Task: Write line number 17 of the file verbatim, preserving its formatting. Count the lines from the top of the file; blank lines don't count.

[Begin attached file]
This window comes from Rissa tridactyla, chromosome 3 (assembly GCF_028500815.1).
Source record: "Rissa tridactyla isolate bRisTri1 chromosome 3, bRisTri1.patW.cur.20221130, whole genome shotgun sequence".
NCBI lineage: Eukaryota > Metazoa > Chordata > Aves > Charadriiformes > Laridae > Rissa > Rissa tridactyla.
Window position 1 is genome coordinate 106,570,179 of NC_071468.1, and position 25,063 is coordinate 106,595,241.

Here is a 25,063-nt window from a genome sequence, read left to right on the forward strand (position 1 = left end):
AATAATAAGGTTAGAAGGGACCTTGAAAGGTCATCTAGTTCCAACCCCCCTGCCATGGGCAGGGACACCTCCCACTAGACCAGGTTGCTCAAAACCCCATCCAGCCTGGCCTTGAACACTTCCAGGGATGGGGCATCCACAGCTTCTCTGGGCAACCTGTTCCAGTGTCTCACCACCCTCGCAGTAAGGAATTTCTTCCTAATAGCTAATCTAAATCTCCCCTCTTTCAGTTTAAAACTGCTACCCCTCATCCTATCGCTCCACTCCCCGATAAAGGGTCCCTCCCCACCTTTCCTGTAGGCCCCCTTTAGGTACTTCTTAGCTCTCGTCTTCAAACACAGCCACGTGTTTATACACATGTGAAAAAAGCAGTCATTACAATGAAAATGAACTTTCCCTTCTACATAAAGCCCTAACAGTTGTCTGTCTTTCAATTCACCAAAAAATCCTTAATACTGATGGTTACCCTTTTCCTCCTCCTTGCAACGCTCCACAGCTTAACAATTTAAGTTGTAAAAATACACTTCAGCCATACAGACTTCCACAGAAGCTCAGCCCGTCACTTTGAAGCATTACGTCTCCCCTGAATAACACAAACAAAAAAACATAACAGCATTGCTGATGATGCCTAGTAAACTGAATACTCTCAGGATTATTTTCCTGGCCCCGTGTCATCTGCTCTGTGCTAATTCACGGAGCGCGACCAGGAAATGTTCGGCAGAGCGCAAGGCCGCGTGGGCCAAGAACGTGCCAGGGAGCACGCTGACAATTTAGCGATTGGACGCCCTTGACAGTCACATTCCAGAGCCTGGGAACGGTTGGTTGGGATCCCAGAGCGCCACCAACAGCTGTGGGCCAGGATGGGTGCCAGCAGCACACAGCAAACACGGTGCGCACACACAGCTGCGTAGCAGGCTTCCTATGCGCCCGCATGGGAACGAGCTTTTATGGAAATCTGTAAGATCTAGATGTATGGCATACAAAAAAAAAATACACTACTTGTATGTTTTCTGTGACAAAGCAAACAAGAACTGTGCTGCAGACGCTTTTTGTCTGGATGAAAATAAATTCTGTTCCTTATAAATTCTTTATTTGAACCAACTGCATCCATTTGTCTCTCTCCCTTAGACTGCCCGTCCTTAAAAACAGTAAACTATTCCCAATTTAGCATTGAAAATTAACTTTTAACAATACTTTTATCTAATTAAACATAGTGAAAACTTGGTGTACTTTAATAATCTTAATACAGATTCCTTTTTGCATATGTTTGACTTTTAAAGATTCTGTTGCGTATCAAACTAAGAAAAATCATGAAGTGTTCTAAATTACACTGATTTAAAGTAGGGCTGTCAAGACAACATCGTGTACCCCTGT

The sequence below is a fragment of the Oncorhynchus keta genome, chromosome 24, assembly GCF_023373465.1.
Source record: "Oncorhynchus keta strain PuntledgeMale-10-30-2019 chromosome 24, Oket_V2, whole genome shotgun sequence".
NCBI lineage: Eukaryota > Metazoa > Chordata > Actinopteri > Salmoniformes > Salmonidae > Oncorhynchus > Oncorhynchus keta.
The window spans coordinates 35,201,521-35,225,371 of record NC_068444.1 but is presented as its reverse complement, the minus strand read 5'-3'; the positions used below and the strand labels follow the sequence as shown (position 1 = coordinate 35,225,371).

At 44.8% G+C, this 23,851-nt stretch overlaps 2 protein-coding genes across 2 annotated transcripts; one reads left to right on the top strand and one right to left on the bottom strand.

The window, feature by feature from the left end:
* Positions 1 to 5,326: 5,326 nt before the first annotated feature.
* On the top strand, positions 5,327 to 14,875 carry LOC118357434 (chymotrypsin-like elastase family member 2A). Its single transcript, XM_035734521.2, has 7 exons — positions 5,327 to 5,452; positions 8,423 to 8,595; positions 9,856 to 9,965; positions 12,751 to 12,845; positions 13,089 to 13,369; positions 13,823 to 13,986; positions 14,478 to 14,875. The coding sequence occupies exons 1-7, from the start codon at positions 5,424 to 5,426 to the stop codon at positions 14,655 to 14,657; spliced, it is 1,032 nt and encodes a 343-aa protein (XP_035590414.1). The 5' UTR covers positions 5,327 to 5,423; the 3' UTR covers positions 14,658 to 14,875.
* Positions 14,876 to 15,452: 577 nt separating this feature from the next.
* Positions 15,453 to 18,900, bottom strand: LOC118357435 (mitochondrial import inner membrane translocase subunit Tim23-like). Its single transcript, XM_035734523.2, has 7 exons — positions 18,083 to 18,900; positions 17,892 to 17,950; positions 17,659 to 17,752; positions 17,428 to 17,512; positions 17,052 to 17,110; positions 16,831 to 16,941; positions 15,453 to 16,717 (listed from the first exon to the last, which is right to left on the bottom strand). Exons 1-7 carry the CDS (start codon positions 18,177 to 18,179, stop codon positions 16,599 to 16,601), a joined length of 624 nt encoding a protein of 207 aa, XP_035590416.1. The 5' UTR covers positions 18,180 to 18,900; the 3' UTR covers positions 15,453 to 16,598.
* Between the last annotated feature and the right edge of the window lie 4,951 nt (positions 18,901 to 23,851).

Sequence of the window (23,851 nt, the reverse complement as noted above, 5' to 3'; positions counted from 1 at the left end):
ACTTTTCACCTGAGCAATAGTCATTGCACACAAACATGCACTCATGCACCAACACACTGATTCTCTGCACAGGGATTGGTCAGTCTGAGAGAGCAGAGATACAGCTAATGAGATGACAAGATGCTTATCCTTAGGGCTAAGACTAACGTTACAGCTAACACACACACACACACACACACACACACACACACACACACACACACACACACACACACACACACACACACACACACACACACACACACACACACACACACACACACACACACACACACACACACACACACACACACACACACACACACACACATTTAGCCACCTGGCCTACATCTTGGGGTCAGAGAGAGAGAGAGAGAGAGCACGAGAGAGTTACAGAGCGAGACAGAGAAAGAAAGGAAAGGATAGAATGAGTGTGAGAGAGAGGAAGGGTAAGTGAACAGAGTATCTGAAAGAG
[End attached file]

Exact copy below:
* Between the last annotated feature and the right edge of the window lie 4,951 nt (positions 18,901 to 23,851).